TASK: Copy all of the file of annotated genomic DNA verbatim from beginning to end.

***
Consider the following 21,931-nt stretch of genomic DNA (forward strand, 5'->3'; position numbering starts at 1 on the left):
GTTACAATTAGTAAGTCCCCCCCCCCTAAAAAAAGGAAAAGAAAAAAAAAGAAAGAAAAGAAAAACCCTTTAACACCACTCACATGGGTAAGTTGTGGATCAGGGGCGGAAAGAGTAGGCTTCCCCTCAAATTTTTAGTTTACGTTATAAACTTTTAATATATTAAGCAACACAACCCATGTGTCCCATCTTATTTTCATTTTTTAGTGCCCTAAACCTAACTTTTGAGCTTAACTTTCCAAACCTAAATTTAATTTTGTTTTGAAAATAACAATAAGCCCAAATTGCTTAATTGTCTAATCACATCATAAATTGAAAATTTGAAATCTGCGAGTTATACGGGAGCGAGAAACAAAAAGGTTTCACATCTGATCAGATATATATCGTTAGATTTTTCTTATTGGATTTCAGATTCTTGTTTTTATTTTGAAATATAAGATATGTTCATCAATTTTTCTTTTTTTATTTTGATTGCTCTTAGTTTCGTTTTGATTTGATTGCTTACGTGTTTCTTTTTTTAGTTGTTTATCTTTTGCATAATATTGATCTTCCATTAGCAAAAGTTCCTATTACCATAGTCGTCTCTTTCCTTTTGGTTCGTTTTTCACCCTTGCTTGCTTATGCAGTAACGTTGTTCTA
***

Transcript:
Consider the following 21,931-nt stretch of genomic DNA (forward strand, 5'->3'; position numbering starts at 1 on the left):
GTTACAATTAGTAAGTCCCCCCCCCCTAAAAAAAGGAAAAGAAAAAAAAAGAAAGAAAAGAAAAACCCTTTAACACCACTCACATGGGTAAGTTGTGGATCAGGGGCGGAAAGAGTAGGCTTCCCCTCAAATTTTTAGTTTACGTTATAAACTTTTAATATATTAAGCAACACAACCCATGTGTCCCATCTTATTTTCATTTTTTAGTGCCCTAAACCTAACTTTTGAGCTTAACTTTCCAAACCTAAATTTAATTTTGTTTTGAAAATAACAATAAGCCCAAATTGCTTAATTGTCTAATCACATCATAAATTGAAAATTTGAAATCTGCGAGTTATACGGGAGCGAGAAACAAAAAGGTTTCACATCTGATCAGATATATATCGTTAGATTTTTCTTATTGGATTTCAGATTCTTGTTTTTATTTTGAAATATAAGATATGTTCATCAATTTTTCTTTTTTTATTTTGATTGCTCTTAGTTTCGTTTTGATTTGATTGCTTACGTGTTTCTTTTTTTAGTTGTTTATCTTTTGCATAATATTGATCTTCCATTAGCAAAAGTTCCTATTACCATAGTCGTCTCTTTCCTTTTGGTTCGTTTTTCACCCTTGCTTGCTTATGCAGTAACGTTGTTCTA